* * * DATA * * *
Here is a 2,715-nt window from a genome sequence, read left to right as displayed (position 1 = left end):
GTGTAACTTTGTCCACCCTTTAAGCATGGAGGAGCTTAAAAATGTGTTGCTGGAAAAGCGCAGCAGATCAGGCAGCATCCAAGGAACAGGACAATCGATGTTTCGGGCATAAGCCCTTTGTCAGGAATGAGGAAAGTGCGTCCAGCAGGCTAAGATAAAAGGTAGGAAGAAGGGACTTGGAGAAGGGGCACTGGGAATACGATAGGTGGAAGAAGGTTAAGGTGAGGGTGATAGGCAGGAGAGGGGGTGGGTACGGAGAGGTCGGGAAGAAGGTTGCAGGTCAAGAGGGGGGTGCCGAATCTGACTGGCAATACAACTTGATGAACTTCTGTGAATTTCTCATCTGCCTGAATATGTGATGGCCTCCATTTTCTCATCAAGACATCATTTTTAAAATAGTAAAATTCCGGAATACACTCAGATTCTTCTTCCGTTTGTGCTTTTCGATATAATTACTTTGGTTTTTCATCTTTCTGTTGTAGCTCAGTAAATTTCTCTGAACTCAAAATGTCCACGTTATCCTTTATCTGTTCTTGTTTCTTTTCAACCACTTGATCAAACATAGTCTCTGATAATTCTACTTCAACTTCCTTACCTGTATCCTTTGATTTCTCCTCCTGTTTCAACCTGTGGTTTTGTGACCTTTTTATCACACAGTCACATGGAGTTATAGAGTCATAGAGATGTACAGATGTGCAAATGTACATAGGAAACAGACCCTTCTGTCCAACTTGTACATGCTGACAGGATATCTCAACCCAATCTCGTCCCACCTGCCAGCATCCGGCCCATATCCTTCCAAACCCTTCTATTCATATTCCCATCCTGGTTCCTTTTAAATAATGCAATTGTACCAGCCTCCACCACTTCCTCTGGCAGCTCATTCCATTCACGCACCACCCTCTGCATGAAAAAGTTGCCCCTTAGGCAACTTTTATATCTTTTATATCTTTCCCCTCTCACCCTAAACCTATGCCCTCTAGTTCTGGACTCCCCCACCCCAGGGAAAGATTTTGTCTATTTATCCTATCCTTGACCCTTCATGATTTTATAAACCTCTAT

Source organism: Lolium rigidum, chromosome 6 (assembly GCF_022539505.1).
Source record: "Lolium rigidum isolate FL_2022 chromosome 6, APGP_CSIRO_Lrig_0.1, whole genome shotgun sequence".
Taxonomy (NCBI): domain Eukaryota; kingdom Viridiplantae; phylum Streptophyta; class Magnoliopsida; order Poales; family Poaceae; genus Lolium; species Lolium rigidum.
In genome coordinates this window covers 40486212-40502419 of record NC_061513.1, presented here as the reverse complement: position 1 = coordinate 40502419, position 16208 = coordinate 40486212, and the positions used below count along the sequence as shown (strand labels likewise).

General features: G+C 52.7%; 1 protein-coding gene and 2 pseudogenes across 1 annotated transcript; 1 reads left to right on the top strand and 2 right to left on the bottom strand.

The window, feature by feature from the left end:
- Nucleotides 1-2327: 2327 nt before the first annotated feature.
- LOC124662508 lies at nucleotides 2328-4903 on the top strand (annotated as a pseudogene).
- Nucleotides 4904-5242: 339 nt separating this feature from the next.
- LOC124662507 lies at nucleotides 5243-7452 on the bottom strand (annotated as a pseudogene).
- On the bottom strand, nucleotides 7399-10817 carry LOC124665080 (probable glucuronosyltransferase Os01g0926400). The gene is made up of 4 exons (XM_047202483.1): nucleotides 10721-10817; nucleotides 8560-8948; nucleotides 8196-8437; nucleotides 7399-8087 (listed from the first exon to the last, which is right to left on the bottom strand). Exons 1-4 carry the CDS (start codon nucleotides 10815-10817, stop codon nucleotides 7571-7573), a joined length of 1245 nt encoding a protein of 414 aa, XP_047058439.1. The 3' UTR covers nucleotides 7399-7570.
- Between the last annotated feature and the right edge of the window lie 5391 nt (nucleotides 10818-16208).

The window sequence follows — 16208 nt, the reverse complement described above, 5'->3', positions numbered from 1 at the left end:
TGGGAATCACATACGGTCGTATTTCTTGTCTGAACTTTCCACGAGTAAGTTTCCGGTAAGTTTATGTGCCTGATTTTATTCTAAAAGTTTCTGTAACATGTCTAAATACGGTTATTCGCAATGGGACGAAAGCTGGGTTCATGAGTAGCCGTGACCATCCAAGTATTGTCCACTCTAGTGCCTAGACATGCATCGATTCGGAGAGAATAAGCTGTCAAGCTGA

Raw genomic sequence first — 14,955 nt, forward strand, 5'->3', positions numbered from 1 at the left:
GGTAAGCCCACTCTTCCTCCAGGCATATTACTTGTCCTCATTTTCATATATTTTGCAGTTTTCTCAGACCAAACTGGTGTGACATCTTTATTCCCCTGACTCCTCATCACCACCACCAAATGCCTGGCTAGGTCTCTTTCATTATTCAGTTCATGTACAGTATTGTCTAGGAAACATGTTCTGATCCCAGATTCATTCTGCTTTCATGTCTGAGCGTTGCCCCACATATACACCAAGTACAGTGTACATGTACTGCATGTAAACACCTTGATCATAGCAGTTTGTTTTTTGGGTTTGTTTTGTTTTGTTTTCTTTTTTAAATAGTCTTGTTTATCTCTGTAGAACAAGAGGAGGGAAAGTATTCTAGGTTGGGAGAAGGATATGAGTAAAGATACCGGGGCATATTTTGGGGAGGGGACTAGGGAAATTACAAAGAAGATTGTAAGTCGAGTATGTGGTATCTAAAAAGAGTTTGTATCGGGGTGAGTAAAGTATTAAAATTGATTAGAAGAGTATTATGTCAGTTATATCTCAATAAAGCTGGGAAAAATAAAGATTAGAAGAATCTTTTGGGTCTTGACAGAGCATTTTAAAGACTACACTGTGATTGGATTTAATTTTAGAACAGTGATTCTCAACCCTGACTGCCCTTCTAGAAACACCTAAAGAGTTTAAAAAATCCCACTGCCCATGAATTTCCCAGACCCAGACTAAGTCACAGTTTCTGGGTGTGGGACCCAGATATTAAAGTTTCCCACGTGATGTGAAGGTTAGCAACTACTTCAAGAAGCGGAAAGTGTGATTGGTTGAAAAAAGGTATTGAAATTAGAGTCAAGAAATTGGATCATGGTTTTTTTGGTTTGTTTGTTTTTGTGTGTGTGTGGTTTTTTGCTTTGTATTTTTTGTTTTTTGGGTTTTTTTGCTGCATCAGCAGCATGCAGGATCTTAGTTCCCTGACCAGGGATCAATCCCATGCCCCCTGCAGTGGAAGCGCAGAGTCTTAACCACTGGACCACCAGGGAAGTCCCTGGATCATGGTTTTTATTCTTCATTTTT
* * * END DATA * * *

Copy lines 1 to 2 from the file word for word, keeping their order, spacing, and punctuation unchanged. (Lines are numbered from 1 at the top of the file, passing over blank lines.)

Here is a 2,715-nt window from a genome sequence, read left to right as displayed (position 1 = left end):
GTGTAACTTTGTCCACCCTTTAAGCATGGAGGAGCTTAAAAATGTGTTGCTGGAAAAGCGCAGCAGATCAGGCAGCATCCAAGGAACAGGACAATCGATGTTTCGGGCATAAGCCCTTTGTCAGGAATGAGGAAAGTGCGTCCAGCAGGCTAAGATAAAAGGTAGGAAGAAGGGACTTGGAGAAGGGGCACTGGGAATACGATAGGTGGAAGAAGGTTAAGGTGAGGGTGATAGGCAGGAGAGGGGGTGGGTACGGAGAGGTCGGGAAGAAGGTTGCAGGTCAAGAGGGGGGTGCCGAATCTGACTGGCAATACAACTTGATGAACTTCTGTGAATTTCTCATCTGCCTGAATATGTGATGGCCTCCATTTTCTCATCAAGACATCATTTTTAAAATAGTAAAATTCCGGAATACACTCAGATTCTTCTTCCGTTTGTGCTTTTCGATATAATTACTTTGGTTTTTCATCTTTCTGTTGTAGCTCAGTAAATTTCTCTGAACTCAAAATGTCCACGTTATCCTTTATCTGTTCTTGTTTCTTTTCAACCACTTGATCAAACATAGTCTCTGATAATTCTACTTCAACTTCCTTACCTGTATCCTTTGATTTCTCCTCCTGTTTCAACCTGTGGTTTTGTGACCTTTTTATCACACAGTCACATGGAGTTATAGAGTCATAGAGATGTACAGATGTGCAAATGTACATAGGAAACAGACCCTTCTGTCCAACTTGTACATGCTGACAGGATATCTCAACCCAATCTCGTCCCACCTGCCAGCATCCGGCCCATATCCTTCCAAACCCTTCTATTCATATTCCCATCCTGGTTCCTTTTAAATAATGCAATTGTACCAGCCTCCACCACTTCCTCTGGCAGCTCATTCCATTCACGCACCACCCTCTGCATGAAAAAGTTGCCCCTTAGGCAACTTTTATATCTTTTATATCTTTCCCCTCTCACCCTAAACCTATGCCCTCTAGTTCTGGACTCCCCCACCCCAGGGAAAGATTTTGTCTATTTATCCTATCCTTGACCCTTCATGATTTTATAAACCTCTAT